"Bora belonga white man" : missionaries and Aborigines at Lockhart River Mission

Thompson, David A. (1995). "Bora belonga white man" : missionaries and Aborigines at Lockhart River Mission M.A. Thesis, School of Social Science, The University of Queensland.

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Author Thompson, David A.
Thesis Title "Bora belonga white man" : missionaries and Aborigines at Lockhart River Mission
School, Centre or Institute School of Social Science
Institution The University of Queensland
Publication date 1995
Thesis type M.A. Thesis
Open Access Status File (Publisher version)
Supervisor -
Total pages 247
Language eng
Subjects 210301 Aboriginal and Torres Strait Islander History
Formatted abstract
This thesis examines the history of the interaction between missionaries and Aborigines at the Lockhart River Mission, Cape York Peninsula, from three theoretical perspectives - that of internal colonialism, Weber's ideal types of authority, and Burridge's categories of 'Devotional' and 'Affirmative' in his approach to Christian mission. These are discussed in Chapter 1. This is followed by an examination of historical models of Christian mission in Chapter 2 and this chapter outlines the shift from the faith movement of early Christianity to its gradual institutionalisation through official recognition by emperors, to the compromise of the Church with secular powers, to the domination of the spiritual over the secular in the Middle Ages, and the amalgamation of religious and secular powers in colonial expansion. The Reformation led to renewed emphasis on faith and Scripture, while the challenge of the Enlightenment period went further to break the nexus between Church and State. Anglican Mission generally reflected the Church's close alignment to the State due to its establishment status in England.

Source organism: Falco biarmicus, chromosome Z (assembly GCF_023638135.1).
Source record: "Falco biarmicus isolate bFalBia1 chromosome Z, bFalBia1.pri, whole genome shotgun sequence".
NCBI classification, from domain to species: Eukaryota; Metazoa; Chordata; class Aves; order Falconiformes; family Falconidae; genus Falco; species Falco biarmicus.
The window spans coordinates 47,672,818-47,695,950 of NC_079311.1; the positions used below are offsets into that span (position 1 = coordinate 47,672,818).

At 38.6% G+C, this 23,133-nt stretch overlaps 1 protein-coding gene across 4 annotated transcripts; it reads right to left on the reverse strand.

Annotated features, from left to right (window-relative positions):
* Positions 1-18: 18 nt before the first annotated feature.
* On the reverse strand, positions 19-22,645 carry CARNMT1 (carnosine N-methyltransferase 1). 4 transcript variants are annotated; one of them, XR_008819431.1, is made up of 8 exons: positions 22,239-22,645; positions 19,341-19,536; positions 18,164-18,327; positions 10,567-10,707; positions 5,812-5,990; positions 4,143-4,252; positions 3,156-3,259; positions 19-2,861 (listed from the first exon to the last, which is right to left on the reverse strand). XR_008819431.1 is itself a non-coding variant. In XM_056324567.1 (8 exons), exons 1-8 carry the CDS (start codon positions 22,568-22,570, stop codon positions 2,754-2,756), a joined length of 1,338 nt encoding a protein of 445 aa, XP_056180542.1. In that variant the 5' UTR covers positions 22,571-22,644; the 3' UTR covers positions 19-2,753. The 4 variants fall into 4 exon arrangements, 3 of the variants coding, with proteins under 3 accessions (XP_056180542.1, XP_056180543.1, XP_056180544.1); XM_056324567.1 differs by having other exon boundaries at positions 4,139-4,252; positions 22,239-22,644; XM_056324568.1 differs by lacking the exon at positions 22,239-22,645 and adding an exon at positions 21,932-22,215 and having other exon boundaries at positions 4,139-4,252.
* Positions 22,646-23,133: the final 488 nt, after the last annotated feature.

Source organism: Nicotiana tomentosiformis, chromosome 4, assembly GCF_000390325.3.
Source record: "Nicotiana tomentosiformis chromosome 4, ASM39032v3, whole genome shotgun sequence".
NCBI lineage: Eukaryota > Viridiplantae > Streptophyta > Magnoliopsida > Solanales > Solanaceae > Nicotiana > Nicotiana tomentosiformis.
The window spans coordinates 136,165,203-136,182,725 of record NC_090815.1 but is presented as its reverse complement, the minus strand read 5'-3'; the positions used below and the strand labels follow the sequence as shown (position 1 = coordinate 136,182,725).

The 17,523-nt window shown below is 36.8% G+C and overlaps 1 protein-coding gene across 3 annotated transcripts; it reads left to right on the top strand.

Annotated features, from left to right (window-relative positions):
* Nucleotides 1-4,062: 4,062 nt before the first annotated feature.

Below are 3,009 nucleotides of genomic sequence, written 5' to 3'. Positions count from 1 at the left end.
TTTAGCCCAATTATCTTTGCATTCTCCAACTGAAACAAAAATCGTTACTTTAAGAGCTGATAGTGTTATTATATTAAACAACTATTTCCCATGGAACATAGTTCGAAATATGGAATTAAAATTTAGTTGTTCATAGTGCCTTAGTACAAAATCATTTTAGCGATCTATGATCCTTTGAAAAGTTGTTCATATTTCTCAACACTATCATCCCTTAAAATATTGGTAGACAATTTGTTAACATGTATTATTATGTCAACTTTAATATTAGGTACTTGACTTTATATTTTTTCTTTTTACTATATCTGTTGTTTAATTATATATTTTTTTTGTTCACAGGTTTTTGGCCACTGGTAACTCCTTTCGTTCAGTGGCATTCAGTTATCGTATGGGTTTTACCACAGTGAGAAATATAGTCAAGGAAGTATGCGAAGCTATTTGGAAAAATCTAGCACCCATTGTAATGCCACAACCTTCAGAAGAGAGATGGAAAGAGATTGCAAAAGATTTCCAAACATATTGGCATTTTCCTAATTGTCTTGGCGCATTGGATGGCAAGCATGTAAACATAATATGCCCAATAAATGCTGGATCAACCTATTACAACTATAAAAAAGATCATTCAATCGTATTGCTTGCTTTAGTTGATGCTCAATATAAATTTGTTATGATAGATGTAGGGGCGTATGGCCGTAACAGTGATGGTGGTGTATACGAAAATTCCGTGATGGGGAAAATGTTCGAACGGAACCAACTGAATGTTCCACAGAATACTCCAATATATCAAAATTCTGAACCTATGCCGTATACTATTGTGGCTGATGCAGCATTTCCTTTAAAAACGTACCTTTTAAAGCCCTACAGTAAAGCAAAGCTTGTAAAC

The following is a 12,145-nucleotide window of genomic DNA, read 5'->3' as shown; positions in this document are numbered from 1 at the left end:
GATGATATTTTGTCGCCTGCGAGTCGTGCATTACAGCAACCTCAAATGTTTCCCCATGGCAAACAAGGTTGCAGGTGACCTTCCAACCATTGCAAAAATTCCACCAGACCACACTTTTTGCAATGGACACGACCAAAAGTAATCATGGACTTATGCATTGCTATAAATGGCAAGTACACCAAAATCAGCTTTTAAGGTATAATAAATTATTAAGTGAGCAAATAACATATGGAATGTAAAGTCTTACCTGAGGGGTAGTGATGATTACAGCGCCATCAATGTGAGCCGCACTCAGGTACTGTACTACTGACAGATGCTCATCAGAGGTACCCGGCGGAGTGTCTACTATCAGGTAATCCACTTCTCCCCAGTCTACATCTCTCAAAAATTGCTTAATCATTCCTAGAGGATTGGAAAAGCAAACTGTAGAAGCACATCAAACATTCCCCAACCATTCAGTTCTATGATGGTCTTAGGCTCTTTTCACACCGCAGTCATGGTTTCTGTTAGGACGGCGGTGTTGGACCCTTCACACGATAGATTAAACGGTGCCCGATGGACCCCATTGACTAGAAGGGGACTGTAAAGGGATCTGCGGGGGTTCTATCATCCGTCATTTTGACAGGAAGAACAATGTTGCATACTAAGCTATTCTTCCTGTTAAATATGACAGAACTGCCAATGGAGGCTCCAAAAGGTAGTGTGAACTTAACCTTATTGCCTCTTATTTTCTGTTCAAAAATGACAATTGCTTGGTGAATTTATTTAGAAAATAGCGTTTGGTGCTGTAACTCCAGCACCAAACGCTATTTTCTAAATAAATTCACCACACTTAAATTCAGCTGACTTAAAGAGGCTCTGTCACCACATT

Chapter 3 examines the period of dispossession and early settlement in Australia with a view to establishing the patterns of European/Aboriginal relations, both secular and religious, and to show the typical response of the Mission Station approach to protect, isolate, resocialise and evangelise Aboriginal people. Chapter 4 then reviews a similar pattern of contact and dispossession in Queensland, particularly in Cape York Peninsula. Queensland Government policy with respect to Aborigines in the Acts of 1897, 1939 and 1965 are outlined, and the development of Christian Missions in Queensland is discussed. The chapter then turns to the development of the Australian Board of Missions, the Diocese of Carpentaria and Anglican Missions and concludes with an examination of the Anglican Church's thinking on policy for Aborigines. The chapter demonstrates the continuation of the early pattern of Mission Stations for protective segregation of Aborigines for the dual purposes of resocialising ('civilising') and evangelising.
Keyword Aboriginal Australians -- Queensland -- Lockhart River Settlement -- History
Missionaries -- Queensland -- Lockhart River Settlement -- History
Lockhart River Settlement (Qld.) -- History
Additional Notes The author has given permission for this thesis to be made open access.

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